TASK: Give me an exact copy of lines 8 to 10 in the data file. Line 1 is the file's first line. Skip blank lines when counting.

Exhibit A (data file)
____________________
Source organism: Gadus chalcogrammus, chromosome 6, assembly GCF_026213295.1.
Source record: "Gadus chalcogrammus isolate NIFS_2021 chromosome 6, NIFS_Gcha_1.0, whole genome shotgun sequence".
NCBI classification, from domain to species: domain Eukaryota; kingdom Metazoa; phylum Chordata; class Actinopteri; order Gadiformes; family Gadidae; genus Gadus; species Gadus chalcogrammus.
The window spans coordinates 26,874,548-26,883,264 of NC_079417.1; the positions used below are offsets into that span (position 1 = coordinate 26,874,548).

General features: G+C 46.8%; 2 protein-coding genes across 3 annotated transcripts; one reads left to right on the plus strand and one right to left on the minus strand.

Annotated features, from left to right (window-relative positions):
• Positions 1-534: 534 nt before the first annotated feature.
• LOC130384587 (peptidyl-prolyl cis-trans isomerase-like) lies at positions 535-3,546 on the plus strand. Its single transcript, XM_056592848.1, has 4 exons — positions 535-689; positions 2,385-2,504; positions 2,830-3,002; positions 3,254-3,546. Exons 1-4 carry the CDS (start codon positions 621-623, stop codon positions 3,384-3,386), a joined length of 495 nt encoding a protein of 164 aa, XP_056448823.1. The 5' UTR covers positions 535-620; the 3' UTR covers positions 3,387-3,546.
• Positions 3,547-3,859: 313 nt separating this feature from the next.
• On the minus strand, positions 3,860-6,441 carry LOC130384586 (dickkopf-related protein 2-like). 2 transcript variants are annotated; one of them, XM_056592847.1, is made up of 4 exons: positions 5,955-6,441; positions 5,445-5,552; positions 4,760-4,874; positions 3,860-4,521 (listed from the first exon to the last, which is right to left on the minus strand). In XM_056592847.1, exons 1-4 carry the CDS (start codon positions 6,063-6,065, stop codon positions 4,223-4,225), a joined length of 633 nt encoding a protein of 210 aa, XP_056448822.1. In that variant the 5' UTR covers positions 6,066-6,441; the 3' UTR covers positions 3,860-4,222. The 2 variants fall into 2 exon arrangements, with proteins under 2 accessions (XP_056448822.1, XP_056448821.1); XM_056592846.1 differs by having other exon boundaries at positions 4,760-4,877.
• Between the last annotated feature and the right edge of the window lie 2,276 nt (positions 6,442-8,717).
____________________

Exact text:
• LOC130384587 (peptidyl-prolyl cis-trans isomerase-like) lies at positions 535-3,546 on the plus strand. Its single transcript, XM_056592848.1, has 4 exons — positions 535-689; positions 2,385-2,504; positions 2,830-3,002; positions 3,254-3,546. Exons 1-4 carry the CDS (start codon positions 621-623, stop codon positions 3,384-3,386), a joined length of 495 nt encoding a protein of 164 aa, XP_056448823.1. The 5' UTR covers positions 535-620; the 3' UTR covers positions 3,387-3,546.
• Positions 3,547-3,859: 313 nt separating this feature from the next.
• On the minus strand, positions 3,860-6,441 carry LOC130384586 (dickkopf-related protein 2-like). 2 transcript variants are annotated; one of them, XM_056592847.1, is made up of 4 exons: positions 5,955-6,441; positions 5,445-5,552; positions 4,760-4,874; positions 3,860-4,521 (listed from the first exon to the last, which is right to left on the minus strand). In XM_056592847.1, exons 1-4 carry the CDS (start codon positions 6,063-6,065, stop codon positions 4,223-4,225), a joined length of 633 nt encoding a protein of 210 aa, XP_056448822.1. In that variant the 5' UTR covers positions 6,066-6,441; the 3' UTR covers positions 3,860-4,222. The 2 variants fall into 2 exon arrangements, with proteins under 2 accessions (XP_056448822.1, XP_056448821.1); XM_056592846.1 differs by having other exon boundaries at positions 4,760-4,877.